Joe Nocera has said his peace with respect to Obama's proposed overhaul of the financial system. And in doing so, he expressed disappointment with several aspects of the proposal. In particular, he is displeased that the proposal "doesn't attempt to diminish the use of ... bespoke derivatives." That certainly sounds ominous. But it's also not true.
The proposal calls for increased capital charges on bespoke trades, which is a strong incentive away from them. But frankly, I'm sick of writing about the proposal. So rather than regurgitate and parse the administration's plans for financial regulation, I'd like to take a moment to get familiar with some of the key concepts at play in the proposal, so that you can read it and come to your own conclusions. The two core areas I focus on here are derivatives and regulatory capital. With an understanding of these two areas, you should be able to get a grasp on what the administration is thinking and what effects the proposal will have in practice.
I write about OTC derivatives pretty often, so rather than reinvent the wheel, I'll shamelessly reuse a piece of introductory text I have handy:
A derivative is a contract that derives its value by reference to "something else." That something else can be pretty much anything that can be objectively observed and measured. That said, when people talk about derivatives, the "something else" is usually an index, rate, or security. For example, an option to purchase common stock is a fairly well-known and ubiquitous derivative. So are futures for commodities such as pork belly and oil. However, these are not the kind of derivatives that [the proposal] is talking about. [The proposal] is talking about OTC derivatives, or "over the counter" derivatives. This category of derivatives includes the much maligned "credit default swap" market, as well as other larger but apparently less notorious markets, such as the interest rate and foreign exchange derivatives markets. The key defining characteristic of an OTC derivative is that it is entered into directly between the parties. This is in contrast to exchange-traded derivatives, such as options to purchase common stock. Highly bespoke OTC derivatives are often negotiated at length between the parties and involve a great deal of collaboration between bankers, lawyers, and other consultants. For other, more standardized OTC contracts, commonly referred to as "plain vanilla trades", contracts can be entered into on a much more rapid and informal basis, e.g., via email.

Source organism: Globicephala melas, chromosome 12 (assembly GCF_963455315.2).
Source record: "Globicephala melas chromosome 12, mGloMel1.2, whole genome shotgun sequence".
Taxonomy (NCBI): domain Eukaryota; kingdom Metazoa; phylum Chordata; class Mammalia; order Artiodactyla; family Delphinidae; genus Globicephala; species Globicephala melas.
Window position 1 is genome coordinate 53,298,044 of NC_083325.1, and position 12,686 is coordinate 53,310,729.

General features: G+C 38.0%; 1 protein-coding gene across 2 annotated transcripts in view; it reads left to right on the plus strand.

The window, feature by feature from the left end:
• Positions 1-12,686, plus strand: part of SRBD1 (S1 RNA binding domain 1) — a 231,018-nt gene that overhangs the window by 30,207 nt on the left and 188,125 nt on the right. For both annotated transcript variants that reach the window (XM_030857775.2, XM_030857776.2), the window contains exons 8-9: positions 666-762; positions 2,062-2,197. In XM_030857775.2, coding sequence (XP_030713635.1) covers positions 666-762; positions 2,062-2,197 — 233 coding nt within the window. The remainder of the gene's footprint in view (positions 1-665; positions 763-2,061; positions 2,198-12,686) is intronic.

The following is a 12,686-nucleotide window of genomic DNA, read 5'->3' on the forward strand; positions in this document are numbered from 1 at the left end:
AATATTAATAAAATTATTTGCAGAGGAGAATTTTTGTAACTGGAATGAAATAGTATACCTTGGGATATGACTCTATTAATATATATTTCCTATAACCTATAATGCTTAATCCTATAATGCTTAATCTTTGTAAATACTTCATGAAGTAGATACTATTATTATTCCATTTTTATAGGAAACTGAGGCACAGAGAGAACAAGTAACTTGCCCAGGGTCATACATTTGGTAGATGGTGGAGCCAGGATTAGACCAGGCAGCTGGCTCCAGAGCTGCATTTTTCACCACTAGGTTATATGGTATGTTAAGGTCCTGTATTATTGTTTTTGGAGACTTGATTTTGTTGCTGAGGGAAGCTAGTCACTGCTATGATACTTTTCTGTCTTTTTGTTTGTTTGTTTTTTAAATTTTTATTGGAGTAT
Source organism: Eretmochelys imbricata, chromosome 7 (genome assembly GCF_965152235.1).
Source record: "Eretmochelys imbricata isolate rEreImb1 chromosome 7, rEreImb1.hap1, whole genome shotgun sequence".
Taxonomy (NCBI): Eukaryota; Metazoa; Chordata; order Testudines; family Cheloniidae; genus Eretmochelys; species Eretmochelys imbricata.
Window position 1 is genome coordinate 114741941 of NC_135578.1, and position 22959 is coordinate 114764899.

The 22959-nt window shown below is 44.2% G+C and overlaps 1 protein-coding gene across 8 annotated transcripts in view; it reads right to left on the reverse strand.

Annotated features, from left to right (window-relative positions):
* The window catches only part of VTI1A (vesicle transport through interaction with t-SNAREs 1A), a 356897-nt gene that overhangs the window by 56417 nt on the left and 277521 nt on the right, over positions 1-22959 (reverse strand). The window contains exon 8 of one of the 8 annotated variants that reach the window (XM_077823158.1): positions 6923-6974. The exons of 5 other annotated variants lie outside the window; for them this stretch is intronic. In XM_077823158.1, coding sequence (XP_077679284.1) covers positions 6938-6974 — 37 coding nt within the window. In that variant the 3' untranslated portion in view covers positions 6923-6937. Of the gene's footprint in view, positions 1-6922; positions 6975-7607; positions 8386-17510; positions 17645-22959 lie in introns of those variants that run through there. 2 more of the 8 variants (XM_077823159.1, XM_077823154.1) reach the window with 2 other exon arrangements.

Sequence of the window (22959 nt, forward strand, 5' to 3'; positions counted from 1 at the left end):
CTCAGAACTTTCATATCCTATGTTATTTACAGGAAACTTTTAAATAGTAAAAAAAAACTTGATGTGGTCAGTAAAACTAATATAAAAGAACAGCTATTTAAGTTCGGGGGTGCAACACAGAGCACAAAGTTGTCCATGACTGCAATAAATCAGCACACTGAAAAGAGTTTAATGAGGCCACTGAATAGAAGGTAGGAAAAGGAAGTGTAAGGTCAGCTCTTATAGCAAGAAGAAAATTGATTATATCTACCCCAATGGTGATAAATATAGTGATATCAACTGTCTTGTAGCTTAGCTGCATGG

For the limited purpose of wrapping your head around the world of derivatives, think of all derivatives as being in one of three broad categories: (1) exchange-traded derivatives (e.g., options on common stock and futures on pork belly); (2) standardized OTC contracts (e.g., your basic credit default swap); and (3) bespoke OTC contracts (transaction specific, often more complex instruments).
In fairness to Nocera, he's not the only one weary of the third category of bespoke derivatives. But that doesn't make his fears justified. So why do firms use custom made derivatives instead of just settling for an exchange traded derivative or a standardized swap? Despite uninformed opinions to the contrary, there are a lot of legitimate reasons for using custom derivatives. The most basic reason is what's known as basis risk. The term refers to the risk that the difference between two rates will change. In the context of OTC derivatives, it usually refers to the risk that a hedge is imperfect. For example, a commodity user, like an airline, would like to lock in the price of jet fuel delivered to a terminal near an airport in northern California. However, the only exchange traded futures contracts available track the price of delivery to the Gulf Coast. While we would expect these two rates - the price of delivery to CA and the price of delivery to the Gulf Coast - to be correlated, there are all kinds of events, e.g., supply disruptions, that can affect one price without affecting the other. As such, using an exchange traded future would expose the airline to basis risk. By using a customized product, the airline can more perfectly hedge its exposure to the price of local fuel.